Inside the Mind of Supreme Court Justice Stephen Breyer
What's the Big Idea?
This week in Washington D.C. the United States Supreme Court is hearing oral arguments on the constitutionality of federal health care legislation. It's a case that could impact every American, and prove to be the most significant Supreme Court decision of the decade.
Given the weight of such a case, how do the Justices deal with the burden of decision-making? In 2007, Big Think had the opportunity to pose this question to Justice Stephen Breyer.
Watch the video here:
As Breyer told Big Think, the role of the Supreme Court is to be "the frontiersmen," the judicial body that makes sure constitutional instructions are being followed by the other branches of government.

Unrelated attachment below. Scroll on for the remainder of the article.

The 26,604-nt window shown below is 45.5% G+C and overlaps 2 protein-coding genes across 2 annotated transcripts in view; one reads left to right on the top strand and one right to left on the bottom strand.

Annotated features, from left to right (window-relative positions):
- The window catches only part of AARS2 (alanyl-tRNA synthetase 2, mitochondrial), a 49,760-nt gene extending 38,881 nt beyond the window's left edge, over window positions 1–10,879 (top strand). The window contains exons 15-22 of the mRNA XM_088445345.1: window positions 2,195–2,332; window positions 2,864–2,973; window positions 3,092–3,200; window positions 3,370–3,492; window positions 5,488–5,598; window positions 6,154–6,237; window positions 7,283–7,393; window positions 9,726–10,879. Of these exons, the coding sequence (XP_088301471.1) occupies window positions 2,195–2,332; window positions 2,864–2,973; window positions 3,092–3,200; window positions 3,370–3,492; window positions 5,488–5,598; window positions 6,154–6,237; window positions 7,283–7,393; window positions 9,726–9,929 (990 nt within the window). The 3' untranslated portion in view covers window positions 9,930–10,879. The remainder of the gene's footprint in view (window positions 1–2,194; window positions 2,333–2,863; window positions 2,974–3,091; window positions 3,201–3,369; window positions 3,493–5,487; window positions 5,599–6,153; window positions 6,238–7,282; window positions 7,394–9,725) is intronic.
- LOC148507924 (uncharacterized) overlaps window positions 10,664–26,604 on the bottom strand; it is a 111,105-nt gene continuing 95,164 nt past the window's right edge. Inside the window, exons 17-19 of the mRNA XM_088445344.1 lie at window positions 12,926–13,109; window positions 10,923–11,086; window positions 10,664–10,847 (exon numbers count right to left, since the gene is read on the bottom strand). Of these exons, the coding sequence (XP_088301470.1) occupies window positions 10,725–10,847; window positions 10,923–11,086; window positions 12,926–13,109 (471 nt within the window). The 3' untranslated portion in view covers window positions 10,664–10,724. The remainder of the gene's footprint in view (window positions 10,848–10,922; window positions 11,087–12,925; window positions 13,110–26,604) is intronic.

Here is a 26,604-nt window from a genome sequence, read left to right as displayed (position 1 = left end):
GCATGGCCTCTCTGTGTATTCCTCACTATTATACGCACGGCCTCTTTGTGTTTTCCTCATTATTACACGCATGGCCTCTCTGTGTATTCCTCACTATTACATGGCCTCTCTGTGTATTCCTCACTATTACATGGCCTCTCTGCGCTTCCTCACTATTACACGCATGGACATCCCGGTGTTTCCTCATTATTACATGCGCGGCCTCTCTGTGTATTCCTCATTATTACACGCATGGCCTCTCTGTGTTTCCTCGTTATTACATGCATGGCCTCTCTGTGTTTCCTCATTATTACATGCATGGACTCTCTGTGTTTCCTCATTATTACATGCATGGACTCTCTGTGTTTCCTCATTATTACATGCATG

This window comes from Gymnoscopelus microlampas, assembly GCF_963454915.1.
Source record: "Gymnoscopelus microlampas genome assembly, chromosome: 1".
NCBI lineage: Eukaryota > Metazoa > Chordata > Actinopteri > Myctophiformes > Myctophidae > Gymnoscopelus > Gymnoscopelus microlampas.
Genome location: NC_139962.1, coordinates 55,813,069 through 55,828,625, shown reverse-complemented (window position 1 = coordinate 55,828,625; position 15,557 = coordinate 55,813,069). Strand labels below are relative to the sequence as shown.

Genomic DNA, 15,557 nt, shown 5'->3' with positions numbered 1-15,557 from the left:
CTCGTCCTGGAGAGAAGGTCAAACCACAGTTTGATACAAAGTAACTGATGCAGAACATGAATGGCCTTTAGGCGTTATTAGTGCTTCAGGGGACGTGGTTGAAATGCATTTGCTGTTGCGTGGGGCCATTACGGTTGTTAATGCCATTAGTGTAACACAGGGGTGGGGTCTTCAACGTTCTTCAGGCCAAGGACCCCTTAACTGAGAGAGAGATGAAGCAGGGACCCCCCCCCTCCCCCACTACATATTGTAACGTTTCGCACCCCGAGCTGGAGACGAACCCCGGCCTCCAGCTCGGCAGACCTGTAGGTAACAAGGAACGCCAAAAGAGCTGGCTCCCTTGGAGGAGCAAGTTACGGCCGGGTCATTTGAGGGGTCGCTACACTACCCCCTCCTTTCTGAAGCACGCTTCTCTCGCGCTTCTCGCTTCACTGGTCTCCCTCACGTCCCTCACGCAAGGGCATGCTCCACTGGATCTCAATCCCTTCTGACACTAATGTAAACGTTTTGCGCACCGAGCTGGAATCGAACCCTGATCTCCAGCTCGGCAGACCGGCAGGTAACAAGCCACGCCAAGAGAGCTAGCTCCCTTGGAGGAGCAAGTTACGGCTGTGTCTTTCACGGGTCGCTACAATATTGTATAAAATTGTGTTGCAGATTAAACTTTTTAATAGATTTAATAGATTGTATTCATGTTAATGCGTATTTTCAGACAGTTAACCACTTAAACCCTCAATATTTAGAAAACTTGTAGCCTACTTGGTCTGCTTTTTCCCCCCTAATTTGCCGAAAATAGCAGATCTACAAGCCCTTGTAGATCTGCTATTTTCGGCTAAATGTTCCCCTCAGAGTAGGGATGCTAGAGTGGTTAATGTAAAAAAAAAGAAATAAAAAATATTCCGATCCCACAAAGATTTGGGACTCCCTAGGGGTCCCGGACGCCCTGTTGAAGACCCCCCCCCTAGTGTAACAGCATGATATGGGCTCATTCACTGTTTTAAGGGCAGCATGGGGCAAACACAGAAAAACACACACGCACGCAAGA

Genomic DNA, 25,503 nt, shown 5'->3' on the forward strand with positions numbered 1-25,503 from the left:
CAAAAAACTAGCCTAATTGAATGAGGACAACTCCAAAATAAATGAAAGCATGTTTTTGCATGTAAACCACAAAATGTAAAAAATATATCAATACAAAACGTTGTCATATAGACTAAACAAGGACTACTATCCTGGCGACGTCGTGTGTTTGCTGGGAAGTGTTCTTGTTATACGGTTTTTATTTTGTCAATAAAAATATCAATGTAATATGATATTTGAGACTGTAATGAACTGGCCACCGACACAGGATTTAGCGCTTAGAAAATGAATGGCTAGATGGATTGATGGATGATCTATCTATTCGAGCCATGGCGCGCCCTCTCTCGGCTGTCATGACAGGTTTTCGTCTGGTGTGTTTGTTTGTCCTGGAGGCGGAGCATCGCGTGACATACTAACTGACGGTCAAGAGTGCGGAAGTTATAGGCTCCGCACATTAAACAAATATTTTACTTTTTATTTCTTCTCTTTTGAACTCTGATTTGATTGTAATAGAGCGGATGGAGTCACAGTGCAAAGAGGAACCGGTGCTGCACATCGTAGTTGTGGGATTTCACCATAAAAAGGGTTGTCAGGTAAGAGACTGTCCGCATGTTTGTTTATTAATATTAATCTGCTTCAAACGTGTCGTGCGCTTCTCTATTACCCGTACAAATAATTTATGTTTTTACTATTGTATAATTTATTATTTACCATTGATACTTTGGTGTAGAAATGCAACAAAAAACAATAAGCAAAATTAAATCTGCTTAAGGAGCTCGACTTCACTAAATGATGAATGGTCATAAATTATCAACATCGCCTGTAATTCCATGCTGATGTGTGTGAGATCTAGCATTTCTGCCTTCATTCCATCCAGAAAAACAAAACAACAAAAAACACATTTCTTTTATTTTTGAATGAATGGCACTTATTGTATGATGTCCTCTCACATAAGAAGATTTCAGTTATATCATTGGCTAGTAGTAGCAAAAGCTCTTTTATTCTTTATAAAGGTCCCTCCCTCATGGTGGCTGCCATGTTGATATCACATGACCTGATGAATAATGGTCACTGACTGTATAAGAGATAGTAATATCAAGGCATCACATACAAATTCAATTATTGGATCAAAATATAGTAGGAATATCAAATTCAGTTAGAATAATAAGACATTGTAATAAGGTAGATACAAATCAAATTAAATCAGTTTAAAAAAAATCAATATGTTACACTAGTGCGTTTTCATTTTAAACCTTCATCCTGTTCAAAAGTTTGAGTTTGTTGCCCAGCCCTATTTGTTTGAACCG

"Life is not always easy at the frontier," Breyer says, and indeed, the court will often need to do unpopular things if it is to faithfully live up to its mandate. So while a recent poll might indicate that more Americans are opposed to the Affordable Care Act than support it, that ought to have no impact on Breyer and his fellow Justices. "I understand that the court has to maintain standing in public opinion," Breyer told Big Think. "But the way to do that is not for me to base my decisions on public opinion."
Watch the video here:
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